Posts Tagged ‘1951 Novel’

Appointment with Venus by Jerrard Tickell ~ 1951. This edition: The Reprint Society, 1953. Hardcover. 256 pages.

This spur-of-the-moment purchase from the ever-rewarding second-hand book emporium Baker’s Books in Hope, B.C. turned out to be a little bit different from what I had anticipated on the strength of my quickie browse. From the few paragraphs I read before adding it to the book pile, I expected it to be an engagingly written “war novel”, and so it was, but I wasn’t quite prepared for the importance of the cow!

Appointment with Venus turned out to be a mixed-emotion sort of story, its farcical premise shot through with brutal realism, being set in 1940 as German troops occupy a small Channel Island.

The island in question, Armorel, is fictional, though based on the real island of Sark, where the German occupation did happen, as apparently did the removal of pedigree cattle from under German noses.

The rest of the tale is pure conjecture, presented by an inventive novelist with a strong dependence on the literary device of coincidence, and occasional lapses into bathos. Despite moments of “Really, dear writer?” it mostly worked, and I am more than willing to follow up on the other works of this Irish author, assuming from my experience here that they will be readable if not quite plausible.

Here’s the gist of this particular story.

In 1940, immediately post-Dunkirk, German troops arrive on the fictional Channel Island of Armorel, to be greeted by a delegation of island officials led by the Provost, nominal head of state of the island since the departure of its youthful hereditary leader, the Suzerain, to fight for Great Britain at the outbreak of the war.

Under orders from Germany, the occupation is to a great degree a “soft” one, the velvet glove over the iron fist of the occupiers being well padded, and life goes on for the islanders relatively normally, though an underground communication network immediately springs up to counter the German seizure of all radios and such.

Meanwhile, back in England, the occupation is greeted with quiet consternation, in particular in the offices of the Ministry of Agriculture, where it is suddenly found that a prize cow rejoicing in the name of Venus, bred to a majestically pedigreed but  ill-fated bull named Mars, is pregnant and due to give birth under the Nazi flag.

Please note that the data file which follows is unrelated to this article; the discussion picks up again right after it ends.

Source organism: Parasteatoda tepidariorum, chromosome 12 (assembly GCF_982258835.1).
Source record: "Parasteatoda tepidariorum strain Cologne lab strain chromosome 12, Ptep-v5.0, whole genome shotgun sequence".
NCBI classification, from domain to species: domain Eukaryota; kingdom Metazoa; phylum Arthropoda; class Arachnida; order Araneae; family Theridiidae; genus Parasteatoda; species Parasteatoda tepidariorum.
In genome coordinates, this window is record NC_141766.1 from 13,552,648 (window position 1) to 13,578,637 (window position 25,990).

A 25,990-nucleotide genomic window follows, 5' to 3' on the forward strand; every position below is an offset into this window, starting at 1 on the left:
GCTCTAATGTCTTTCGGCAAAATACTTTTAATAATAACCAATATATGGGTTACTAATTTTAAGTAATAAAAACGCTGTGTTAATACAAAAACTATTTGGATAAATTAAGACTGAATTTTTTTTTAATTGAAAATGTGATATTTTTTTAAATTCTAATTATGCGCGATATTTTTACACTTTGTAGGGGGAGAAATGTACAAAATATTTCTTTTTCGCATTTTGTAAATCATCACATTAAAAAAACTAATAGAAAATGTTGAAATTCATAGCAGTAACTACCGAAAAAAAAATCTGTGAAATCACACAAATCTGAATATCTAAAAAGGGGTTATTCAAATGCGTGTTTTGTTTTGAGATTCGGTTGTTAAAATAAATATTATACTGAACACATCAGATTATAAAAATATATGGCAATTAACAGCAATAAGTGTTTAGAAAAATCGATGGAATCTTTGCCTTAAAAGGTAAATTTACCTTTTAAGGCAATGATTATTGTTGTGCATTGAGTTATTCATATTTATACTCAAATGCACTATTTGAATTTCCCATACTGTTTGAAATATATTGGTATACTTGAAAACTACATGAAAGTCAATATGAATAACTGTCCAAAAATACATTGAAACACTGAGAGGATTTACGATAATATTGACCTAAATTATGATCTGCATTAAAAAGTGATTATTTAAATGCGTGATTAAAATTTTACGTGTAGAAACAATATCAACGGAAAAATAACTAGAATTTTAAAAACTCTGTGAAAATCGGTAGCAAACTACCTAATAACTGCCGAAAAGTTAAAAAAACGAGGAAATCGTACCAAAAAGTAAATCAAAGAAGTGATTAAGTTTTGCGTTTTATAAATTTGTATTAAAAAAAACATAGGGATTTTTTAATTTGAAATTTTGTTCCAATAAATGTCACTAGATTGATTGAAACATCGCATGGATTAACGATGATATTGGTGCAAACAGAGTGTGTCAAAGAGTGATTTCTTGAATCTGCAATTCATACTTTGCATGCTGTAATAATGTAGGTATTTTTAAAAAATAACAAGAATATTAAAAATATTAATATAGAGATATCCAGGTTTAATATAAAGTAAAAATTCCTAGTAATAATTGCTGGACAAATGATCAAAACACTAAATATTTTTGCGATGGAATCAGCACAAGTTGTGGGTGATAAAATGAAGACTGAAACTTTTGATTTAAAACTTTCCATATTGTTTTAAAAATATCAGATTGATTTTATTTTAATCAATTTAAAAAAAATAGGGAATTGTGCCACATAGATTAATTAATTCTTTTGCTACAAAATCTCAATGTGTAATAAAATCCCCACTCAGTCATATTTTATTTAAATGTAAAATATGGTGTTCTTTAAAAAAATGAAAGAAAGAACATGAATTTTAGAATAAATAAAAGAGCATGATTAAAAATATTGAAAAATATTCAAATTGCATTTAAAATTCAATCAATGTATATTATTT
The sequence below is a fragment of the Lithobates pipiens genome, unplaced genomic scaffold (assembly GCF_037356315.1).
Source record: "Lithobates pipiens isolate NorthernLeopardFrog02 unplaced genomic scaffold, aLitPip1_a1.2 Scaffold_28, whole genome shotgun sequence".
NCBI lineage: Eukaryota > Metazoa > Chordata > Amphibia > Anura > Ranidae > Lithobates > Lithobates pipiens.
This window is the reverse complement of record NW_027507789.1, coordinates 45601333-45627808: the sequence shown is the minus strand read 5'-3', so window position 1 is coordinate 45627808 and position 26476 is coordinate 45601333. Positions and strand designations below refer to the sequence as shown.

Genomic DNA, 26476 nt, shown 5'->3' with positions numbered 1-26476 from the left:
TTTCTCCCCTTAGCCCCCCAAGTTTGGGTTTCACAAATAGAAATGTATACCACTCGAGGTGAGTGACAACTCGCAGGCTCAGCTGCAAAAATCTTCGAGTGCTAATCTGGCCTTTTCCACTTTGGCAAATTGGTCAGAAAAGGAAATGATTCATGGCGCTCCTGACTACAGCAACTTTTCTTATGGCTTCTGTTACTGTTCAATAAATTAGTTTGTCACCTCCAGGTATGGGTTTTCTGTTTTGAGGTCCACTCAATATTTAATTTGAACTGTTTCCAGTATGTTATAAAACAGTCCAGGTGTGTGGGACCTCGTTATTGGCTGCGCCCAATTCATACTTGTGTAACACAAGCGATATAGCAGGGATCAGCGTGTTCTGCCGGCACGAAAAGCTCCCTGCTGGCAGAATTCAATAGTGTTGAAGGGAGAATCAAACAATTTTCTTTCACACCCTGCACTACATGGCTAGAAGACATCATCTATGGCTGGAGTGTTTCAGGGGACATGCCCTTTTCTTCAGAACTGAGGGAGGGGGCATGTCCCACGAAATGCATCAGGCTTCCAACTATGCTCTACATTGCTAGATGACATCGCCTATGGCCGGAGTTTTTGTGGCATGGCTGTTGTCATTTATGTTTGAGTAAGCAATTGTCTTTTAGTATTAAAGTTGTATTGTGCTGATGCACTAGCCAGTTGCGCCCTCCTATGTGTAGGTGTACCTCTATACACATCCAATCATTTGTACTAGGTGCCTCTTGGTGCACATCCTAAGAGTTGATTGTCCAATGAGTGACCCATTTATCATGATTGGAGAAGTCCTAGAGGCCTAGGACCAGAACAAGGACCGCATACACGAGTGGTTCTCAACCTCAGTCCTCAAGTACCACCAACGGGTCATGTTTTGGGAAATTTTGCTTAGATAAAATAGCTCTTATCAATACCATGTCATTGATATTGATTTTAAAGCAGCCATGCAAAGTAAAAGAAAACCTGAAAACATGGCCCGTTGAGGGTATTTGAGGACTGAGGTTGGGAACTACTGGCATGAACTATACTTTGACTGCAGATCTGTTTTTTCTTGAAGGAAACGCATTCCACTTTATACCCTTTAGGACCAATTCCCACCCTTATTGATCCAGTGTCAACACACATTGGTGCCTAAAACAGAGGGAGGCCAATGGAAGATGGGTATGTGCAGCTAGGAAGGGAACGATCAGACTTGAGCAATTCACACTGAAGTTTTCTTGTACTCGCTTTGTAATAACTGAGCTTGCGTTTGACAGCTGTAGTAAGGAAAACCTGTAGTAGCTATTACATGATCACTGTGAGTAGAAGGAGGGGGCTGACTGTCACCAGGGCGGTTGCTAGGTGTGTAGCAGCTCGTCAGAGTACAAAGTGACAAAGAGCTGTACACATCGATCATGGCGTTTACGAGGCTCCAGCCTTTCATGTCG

The offspring of this bovine union is anticipated to be something ultra-special in the way of British cattle breeding, and there is no way in which the combination of maternal and paternal lines can be repeated, Mars having fatally stepped on a land mine shortly after his dalliance with Venus.

What else to do than mount a clandestine rescue mission, to snatch the pregnant Venus from under the very noses of her Teutonic captors, striking a dual blow for England in mortifying the enemy and furthering the development of British super cows.

Unfortunately for this plan, the head of the German forces on Armorel was, in his past civilian life, an accomplished cattle breeder, and he has already seen and fallen in love with Venus, and has made arrangements for her immediate departure to the Fatherland, in order that her offspring be born on German soil, to the furtherance of German bovine superiority.

The clock’s a-ticking…

First edition dust jacket, Hodder and Stoughton, 1951.

A rescue mission is mounted, consisting of a fearless young English major rejoicing in the name of Valentine Morland, and the beautiful sister of the absent Suzerain of Armorel, one Nicola Falaise of the A.T.S.  There are some side players, to be sure, but we won’t go into that here, except to say that one of them is the stock winsomely clever small boy, and another a gruffly sea captainish type.

On the island resides key figure number three, Nicola’s cousin Lionel, dedicated pacifist and tormented artist, who is drawn into the plot once Valentine and Nicola land to undertake their mission of disguise and bovine abduction. (We add a love triangle to the busy plot.)

Complications and drama ensue. There is abundant farce, and, to balance this, episodes of poignancy and tragedy. Of course the Brits eventually come out ahead, though one of them undertakes the ultimate sacrifice in order for the undertaking to succeed.

This oddly enticing concoction of a tale comes very close to the ridiculous, but it is well written enough to remain engaging throughout.

My rating: 6.5/10.

Appointment with Venus caught the attention of British screenwriters immediately upon its publication, with a 1951 film version starring David Niven and Glynis Johns as Valentine and Nicola being a respectable box office success. The 1962 Danish “war comedy” film, Venus fra Vestø, was also based on Tickell’s tale. A four-part radio play version of Appointment with Venus was produced and broadcast by the BBC in 1992.

The novel seems to be the best-known of Jerrard Tickell’s books, but he also wrote several non-fiction war books, and a respectable number of light fictions, which I fully intend to dip into if and when opportunity allows. Check out this tantalizing list, full of imagination-catching titles, courtesy Wikipedia.


  • Odette: The Story of a British Agent (1949)
  • Moon Squadron (1956)
  • Ascalon: The Story of Sir Winston Churchill’s Wartime Flights from 1943 to 1945 (1964)


  • Yolan of the Plains (1928)
  • See How They Run (1936)
  • Fly Away Blackbird (1936)
  • Silk Purse (1937)
  • Jill Fell Down (1938)
  • Gentlewomen Aim to Please (1938)
  • At Dusk All Cats Are Grey (1940)
  • Soldier from the Wars Returning (1942)
  • Appointment with Venus (1951)
  • The Hand and Flower (1952)
  • Dark Adventure (1952)
  • The Dart Players (1953)
  • The Hero of Saint Roger (1954)
  • Miss May: The Story of an Englishwoman (1958)
  • Whither Do You Wander? (1959)
  • The Hunt for Richard Thorpe (1960)
  • Villa Mimosa (1960)